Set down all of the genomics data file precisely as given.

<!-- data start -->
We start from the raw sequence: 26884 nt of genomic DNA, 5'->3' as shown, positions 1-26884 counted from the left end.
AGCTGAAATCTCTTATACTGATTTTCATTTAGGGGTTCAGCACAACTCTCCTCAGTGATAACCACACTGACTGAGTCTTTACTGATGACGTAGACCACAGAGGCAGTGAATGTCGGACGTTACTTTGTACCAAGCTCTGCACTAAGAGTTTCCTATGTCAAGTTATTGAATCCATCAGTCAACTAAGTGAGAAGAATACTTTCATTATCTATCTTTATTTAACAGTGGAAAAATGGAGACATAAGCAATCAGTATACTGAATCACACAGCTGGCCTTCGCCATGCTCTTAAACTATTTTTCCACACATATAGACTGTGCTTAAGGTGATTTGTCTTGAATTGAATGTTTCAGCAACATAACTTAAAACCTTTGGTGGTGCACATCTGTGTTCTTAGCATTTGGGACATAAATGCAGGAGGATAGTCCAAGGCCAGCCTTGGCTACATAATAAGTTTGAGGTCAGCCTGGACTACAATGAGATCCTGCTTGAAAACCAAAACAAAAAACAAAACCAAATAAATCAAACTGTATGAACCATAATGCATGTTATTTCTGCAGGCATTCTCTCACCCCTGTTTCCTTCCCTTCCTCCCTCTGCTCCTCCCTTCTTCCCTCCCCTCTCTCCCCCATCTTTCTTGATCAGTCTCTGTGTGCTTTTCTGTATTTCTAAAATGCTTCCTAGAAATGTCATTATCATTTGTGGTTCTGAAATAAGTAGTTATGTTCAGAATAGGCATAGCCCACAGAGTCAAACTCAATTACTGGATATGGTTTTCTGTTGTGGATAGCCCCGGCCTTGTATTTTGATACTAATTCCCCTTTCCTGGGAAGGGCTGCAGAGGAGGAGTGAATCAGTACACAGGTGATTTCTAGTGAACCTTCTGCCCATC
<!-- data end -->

We start from the raw sequence: 26884 nt of genomic DNA, 5'->3' as shown, positions 1-26884 counted from the left end.
AGCTGAAATCTCTTATACTGATTTTCATTTAGGGGTTCAGCACAACTCTCCTCAGTGATAACCACACTGACTGAGTCTTTACTGATGACGTAGACCACAGAGGCAGTGAATGTCGGACGTTACTTTGTACCAAGCTCTGCACTAAGAGTTTCCTATGTCAAGTTATTGAATCCATCAGTCAACTAAGTGAGAAGAATACTTTCATTATCTATCTTTATTTAACAGTGGAAAAATGGAGACATAAGCAATCAGTATACTGAATCACACAGCTGGCCTTCGCCATGCTCTTAAACTATTTTTCCACACATATAGACTGTGCTTAAGGTGATTTGTCTTGAATTGAATGTTTCAGCAACATAACTTAAAACCTTTGGTGGTGCACATCTGTGTTCTTAGCATTTGGGACATAAATGCAGGAGGATAGTCCAAGGCCAGCCTTGGCTACATAATAAGTTTGAGGTCAGCCTGGACTACAATGAGATCCTGCTTGAAAACCAAAACAAAAAACAAAACCAAATAAATCAAACTGTATGAACCATAATGCATGTTATTTCTGCAGGCATTCTCTCACCCCTGTTTCCTTCCCTTCCTCCCTCTGCTCCTCCCTTCTTCCCTCCCCTCTCTCCCCCATCTTTCTTGATCAGTCTCTGTGTGCTTTTCTGTATTTCTAAAATGCTTCCTAGAAATGTCATTATCATTTGTGGTTCTGAAATAAGTAGTTATGTTCAGAATAGGCATAGCCCACAGAGTCAAACTCAATTACTGGATATGGTTTTCTGTTGTGGATAGCCCCGGCCTTGTATTTTGATACTAATTCCCCTTTCCTGGGAAGGGCTGCAGAGGAGGAGTGAATCAGTACACAGGTGATTTCTAGTGAACCTTCTGCCCATC